The Advice and Consent Clause: A Constitutional Obligation

The role of the President of the United States consists of two distinct functions first, that of Head of State and secondly, that as guardian of the Constitution through judicial appointments. And that is a matter we wish to address in this column.

The Supreme Court is not a creation of the Congress but is called for by the US Constitution and it is key to our system of Constitutional government. Before the Republic was a half-century old, Alexis de Tocqueville wrote, "scarcely any political question arises...that is not resolved sooner or later into a judicial question." The truth of that statement has been established. Matters of the judiciary may not loom as large in the minds to some, as the War on Terror or the economy. But the decisions of the US Supreme Court have far reaching implications to this generation and future generations of Americans. And the makeup of the Court is closely a part of the role and authority of the US President along with the advice and consent function of the United States Senate. Point of significance, the future direction of the US Supreme Court and constitutional law may very well be at stake during the term of this President and during the term of this Senate.

A September 2004 AP-IPO's poll revealed that 56 percent of Americans prefer the appointment of conservative minded judges while 37 percent prefer those of a liberal persuasion. A clear majority of Americans believe that it is the responsibility of judges to strictly interpret the law; that legislation from the democratically elected branches of government, not from the bench, should be the engine of social change. The rulings on the Pledge of Allegiance and the Ten Commandments are unsupported by the wording or intent of the Constitution. Simply, the Constitution designed to ensure there would be no federal church and that every American would be free to practice their own religion or no religion at all. Princeton University Professor Robert George has argued that judicial restraint itself is a moral value. The notion of a "living Constitution" that can effectively be amended by an unaccountable judiciary clearly contradicts the democratic concept of rule by the people.

Nonetheless, judicial review is a valuable check on absolute majority rule, protecting those rights so fundamental that they have been enshrined in the Constitution, ensuring that they will not be denied to an unpopular group at a time of great passion. However, only a jurisprudence constrained by the literal wording and original intent of America's founding document can possibly keep this check on majority impulses from inviting judicial lawmaking.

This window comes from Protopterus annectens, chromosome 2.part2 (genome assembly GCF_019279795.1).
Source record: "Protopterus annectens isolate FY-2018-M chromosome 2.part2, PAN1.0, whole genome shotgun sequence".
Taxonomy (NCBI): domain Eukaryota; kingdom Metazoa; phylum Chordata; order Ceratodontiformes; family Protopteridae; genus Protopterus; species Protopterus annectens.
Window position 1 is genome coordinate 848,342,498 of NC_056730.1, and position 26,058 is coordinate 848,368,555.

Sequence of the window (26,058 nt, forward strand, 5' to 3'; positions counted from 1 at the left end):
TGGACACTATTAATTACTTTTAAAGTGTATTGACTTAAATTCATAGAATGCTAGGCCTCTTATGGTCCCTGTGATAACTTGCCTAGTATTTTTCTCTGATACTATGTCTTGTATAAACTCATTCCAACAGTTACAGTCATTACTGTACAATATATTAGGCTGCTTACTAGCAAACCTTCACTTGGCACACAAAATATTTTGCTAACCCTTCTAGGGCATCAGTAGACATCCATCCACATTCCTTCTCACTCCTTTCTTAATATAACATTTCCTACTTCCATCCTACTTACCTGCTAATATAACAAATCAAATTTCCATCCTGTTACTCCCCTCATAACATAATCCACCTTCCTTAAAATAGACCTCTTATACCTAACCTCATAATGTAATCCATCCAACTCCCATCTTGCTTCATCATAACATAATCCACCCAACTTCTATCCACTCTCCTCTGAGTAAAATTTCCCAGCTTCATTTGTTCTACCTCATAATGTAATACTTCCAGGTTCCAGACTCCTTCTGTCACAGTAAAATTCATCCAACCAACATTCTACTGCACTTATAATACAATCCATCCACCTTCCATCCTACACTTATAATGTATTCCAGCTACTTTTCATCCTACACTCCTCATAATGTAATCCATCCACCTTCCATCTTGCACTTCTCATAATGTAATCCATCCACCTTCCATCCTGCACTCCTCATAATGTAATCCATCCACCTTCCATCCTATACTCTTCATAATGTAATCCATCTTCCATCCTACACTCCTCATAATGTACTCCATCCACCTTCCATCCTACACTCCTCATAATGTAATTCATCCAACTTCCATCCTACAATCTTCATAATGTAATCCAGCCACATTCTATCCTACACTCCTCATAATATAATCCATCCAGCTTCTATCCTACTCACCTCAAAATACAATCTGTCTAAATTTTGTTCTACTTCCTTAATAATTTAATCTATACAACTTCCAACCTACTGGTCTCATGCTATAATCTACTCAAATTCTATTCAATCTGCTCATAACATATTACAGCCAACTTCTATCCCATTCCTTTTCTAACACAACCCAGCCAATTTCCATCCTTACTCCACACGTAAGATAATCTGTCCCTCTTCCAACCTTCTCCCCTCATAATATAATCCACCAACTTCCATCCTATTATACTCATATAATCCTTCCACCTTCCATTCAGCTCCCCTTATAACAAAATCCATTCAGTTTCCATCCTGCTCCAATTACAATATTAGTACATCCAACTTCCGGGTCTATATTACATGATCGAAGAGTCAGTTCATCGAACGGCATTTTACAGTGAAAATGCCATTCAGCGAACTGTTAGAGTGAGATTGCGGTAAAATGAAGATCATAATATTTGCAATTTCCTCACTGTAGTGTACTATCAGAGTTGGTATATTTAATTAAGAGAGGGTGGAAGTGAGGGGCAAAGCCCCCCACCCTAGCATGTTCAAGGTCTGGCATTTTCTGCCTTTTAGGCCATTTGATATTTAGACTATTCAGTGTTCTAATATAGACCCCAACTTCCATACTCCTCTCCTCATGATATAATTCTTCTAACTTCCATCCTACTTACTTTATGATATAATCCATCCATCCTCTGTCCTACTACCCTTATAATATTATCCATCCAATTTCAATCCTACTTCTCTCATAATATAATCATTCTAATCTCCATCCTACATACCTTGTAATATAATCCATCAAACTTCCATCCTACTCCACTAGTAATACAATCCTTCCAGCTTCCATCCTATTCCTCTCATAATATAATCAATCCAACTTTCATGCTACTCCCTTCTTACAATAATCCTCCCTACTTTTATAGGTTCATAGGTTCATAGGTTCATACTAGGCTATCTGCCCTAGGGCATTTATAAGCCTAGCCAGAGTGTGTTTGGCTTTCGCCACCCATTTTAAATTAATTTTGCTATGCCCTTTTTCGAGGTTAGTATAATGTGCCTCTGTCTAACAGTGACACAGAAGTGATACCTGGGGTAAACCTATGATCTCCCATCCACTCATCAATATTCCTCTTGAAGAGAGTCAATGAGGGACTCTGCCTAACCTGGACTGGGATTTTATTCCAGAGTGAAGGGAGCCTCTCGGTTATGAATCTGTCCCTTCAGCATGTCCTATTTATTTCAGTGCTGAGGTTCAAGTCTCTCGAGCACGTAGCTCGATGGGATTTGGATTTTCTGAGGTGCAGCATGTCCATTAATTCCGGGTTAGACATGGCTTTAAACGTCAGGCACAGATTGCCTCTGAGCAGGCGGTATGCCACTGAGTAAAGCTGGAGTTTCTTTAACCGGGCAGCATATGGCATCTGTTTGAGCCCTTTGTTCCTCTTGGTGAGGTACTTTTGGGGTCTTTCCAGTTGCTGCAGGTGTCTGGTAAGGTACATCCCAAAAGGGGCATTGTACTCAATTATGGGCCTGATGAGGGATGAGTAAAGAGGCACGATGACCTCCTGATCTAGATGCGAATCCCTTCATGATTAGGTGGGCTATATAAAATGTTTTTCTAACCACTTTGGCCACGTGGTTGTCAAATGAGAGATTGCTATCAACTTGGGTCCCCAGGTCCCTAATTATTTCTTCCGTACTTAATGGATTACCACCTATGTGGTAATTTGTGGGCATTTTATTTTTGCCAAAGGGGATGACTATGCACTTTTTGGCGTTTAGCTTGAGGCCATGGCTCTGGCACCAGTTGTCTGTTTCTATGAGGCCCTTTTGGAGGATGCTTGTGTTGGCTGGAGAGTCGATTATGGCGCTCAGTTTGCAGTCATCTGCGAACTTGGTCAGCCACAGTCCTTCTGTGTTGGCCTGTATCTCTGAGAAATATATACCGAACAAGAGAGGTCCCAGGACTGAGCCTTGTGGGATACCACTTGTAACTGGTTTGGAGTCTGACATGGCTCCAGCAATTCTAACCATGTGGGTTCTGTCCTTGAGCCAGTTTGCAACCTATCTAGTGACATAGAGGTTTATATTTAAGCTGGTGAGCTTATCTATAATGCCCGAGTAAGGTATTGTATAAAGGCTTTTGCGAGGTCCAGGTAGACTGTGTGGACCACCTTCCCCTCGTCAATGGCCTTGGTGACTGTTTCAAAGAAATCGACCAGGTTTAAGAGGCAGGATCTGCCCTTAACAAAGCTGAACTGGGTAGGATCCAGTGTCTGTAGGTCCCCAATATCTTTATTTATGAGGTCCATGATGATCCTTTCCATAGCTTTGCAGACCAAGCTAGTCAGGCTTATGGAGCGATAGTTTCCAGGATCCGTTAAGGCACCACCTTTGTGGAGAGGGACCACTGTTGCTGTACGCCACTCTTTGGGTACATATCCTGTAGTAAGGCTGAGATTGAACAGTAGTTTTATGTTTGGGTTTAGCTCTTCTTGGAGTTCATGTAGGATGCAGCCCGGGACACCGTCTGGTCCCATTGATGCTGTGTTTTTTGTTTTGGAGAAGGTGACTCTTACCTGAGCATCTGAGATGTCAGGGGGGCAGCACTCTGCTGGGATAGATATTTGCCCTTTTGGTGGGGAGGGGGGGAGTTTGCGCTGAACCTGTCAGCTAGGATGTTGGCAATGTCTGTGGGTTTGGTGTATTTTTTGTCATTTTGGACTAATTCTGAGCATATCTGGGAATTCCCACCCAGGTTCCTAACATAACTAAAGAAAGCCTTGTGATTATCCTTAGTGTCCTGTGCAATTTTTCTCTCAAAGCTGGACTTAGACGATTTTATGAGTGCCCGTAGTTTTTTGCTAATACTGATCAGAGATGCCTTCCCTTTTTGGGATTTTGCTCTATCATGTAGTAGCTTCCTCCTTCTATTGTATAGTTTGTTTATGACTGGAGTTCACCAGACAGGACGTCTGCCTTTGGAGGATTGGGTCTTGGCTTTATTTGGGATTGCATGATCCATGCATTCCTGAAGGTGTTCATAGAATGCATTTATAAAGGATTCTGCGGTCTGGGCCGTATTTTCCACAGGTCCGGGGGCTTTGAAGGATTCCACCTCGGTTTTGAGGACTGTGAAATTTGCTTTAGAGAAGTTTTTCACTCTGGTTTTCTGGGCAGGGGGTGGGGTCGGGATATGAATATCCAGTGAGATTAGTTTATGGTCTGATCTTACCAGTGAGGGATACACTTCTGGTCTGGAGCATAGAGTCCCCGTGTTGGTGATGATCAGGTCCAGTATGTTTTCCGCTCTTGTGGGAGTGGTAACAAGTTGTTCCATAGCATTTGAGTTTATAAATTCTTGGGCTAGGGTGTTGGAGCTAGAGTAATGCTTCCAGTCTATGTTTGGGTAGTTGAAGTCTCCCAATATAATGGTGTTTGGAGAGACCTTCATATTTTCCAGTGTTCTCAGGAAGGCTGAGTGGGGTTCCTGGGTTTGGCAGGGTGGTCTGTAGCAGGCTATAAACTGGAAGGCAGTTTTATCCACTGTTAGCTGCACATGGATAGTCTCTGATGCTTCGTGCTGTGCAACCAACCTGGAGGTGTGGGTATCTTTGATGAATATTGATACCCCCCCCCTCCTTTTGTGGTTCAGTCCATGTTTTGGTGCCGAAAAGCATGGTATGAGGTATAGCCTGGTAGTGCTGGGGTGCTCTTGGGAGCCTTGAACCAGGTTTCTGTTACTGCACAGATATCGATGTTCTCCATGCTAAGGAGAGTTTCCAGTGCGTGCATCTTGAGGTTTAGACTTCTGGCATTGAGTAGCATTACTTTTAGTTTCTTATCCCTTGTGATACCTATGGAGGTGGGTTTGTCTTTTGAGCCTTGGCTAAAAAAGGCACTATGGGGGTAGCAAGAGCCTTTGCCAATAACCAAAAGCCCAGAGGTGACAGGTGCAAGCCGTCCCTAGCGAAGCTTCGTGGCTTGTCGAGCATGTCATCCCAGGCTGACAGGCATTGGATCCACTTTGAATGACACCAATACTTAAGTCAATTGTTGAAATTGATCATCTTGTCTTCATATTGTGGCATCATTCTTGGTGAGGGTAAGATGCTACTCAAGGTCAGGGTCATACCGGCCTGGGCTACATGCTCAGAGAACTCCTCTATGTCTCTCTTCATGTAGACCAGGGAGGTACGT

The impasse over judges is one of the most explosive issues facing the 109th Congress. Federal judicial nominee William G. Myers III, will be one of the first this term, to face Judiciary Committee action. Myers is one of the seven appellate court nominees blocked by liberal delaying tactics in Bush's first term. The Judiciary Committee appears certain to endorse Myers, meaning the showdown will occur-as it did last summer-on the Senate floor. Sixty votes are needed to stop a filibuster and proceed to a confirmation vote. Republicans hold 55 seats, positioning Democrats again to block the contested nominees, who they say are outside the political mainstream.

Now for the first time in 214 years of American history a minority of senators is seeking to extend the tradition of filibustering from legislation matters to judicial nominees who they know enjoy support of a majority of the Senate. The unprecedented extension of a filibuster to judicial nominees supported by a majority of the Senate threatens to raise the vote required for confirmation from 51 to 60 in violation of the Advice and Consent Clause. Were the group of liberals to succeed in this pattern, it would greatly weaken the intended power of the president to appoint federal judges who are supported by a Senate majority. Thus, it would tend to undermine judicial independence by giving a minority of senators, over and above the majority, a veto over who becomes a judge. And thus, if this were to prevail, the minority would rule.

Fidelity to the text of the Constitution and 214 years in which there was not a single sustained floor filibuster of judicial nominees, is ample evidence that the plan this time to thwart judicial nominees from entering the judicial system will not be sustained and the plan of a filibuster will not, and should not meet the test of constitutionality. And that is how we see it FROM OUR PERSPECTIVE.